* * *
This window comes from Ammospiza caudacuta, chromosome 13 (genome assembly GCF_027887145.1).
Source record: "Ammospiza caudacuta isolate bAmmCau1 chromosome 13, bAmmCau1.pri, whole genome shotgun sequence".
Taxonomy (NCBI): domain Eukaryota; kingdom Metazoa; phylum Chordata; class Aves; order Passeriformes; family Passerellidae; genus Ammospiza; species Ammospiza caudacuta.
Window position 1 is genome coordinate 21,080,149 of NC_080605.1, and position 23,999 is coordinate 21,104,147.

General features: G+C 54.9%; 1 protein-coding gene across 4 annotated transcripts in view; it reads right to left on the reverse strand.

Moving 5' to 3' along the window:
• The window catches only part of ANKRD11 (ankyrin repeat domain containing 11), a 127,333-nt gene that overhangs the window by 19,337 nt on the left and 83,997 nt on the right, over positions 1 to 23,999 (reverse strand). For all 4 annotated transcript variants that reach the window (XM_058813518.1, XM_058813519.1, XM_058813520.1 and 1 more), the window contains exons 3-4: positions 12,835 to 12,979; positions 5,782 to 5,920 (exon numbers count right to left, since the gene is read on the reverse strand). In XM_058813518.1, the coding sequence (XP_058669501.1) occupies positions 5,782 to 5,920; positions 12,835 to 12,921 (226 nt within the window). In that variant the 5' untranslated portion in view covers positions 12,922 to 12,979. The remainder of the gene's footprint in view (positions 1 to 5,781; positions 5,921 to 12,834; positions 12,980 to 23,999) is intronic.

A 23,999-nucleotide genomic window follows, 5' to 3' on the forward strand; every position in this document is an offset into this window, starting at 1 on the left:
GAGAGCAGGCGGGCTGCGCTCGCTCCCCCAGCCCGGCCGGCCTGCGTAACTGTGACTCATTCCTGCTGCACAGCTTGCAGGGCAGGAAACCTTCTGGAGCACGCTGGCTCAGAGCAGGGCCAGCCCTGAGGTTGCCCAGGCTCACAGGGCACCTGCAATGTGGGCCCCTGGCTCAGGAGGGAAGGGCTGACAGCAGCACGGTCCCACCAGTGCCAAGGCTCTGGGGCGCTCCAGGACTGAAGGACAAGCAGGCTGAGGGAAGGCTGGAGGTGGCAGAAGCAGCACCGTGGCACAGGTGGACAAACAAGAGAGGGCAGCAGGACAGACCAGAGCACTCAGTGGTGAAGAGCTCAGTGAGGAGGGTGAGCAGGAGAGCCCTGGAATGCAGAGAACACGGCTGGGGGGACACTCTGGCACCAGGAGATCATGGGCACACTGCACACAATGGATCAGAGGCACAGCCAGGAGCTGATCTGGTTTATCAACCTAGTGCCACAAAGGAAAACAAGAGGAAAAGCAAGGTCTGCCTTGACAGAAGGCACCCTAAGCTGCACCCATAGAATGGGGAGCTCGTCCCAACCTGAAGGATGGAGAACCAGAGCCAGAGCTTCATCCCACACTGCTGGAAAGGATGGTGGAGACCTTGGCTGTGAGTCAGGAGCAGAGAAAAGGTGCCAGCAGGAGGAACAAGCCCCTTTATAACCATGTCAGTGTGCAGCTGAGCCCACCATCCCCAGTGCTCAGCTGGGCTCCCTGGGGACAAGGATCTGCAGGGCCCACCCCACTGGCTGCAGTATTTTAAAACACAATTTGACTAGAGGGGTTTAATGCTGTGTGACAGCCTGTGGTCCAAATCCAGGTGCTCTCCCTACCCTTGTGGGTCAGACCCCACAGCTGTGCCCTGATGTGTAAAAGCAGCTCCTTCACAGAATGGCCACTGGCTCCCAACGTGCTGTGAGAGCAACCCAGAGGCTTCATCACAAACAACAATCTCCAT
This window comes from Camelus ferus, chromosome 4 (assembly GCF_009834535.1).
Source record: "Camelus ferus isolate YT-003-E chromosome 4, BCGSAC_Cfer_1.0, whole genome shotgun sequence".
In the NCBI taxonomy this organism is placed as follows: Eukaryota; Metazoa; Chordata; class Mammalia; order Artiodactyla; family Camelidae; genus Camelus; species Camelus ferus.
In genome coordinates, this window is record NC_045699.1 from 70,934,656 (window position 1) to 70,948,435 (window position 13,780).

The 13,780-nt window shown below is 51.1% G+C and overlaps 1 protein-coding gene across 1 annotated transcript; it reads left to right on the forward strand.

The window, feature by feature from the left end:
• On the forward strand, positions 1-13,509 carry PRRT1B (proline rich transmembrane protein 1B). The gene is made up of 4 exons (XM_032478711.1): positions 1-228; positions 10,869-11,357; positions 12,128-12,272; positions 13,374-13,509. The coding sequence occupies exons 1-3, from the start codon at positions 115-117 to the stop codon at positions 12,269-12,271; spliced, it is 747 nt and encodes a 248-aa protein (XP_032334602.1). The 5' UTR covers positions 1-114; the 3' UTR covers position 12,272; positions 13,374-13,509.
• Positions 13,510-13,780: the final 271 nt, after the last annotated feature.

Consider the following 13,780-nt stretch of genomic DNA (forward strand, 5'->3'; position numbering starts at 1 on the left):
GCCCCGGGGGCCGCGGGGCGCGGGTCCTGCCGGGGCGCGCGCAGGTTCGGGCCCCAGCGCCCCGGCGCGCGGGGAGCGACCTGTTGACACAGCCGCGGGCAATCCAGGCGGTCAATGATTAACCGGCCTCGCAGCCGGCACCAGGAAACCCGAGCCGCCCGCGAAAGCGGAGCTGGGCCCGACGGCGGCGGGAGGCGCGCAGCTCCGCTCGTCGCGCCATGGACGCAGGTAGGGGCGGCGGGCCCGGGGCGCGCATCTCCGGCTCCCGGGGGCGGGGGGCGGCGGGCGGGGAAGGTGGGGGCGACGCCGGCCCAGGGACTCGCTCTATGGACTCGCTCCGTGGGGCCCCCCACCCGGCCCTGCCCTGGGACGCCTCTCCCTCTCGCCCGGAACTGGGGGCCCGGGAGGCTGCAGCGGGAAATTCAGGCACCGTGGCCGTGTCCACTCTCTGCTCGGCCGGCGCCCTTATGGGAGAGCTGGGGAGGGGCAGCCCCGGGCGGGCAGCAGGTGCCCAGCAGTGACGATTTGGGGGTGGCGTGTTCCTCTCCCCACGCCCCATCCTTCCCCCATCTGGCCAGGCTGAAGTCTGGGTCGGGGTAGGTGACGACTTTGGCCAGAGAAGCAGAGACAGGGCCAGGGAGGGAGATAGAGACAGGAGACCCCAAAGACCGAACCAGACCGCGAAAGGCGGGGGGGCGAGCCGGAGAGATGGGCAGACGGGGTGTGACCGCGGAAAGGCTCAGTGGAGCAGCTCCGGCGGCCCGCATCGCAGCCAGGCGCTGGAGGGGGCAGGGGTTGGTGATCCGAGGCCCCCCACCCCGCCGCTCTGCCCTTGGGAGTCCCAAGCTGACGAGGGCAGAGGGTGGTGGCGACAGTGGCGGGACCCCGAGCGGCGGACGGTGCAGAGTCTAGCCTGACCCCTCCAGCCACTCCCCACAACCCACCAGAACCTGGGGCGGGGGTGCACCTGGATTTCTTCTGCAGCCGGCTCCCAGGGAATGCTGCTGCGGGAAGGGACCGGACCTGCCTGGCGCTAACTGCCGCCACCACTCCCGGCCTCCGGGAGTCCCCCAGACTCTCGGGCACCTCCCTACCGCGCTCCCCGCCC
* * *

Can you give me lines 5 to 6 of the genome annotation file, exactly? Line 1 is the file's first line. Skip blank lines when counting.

General features: G+C 54.9%; 1 protein-coding gene across 4 annotated transcripts in view; it reads right to left on the reverse strand.

Moving 5' to 3' along the window: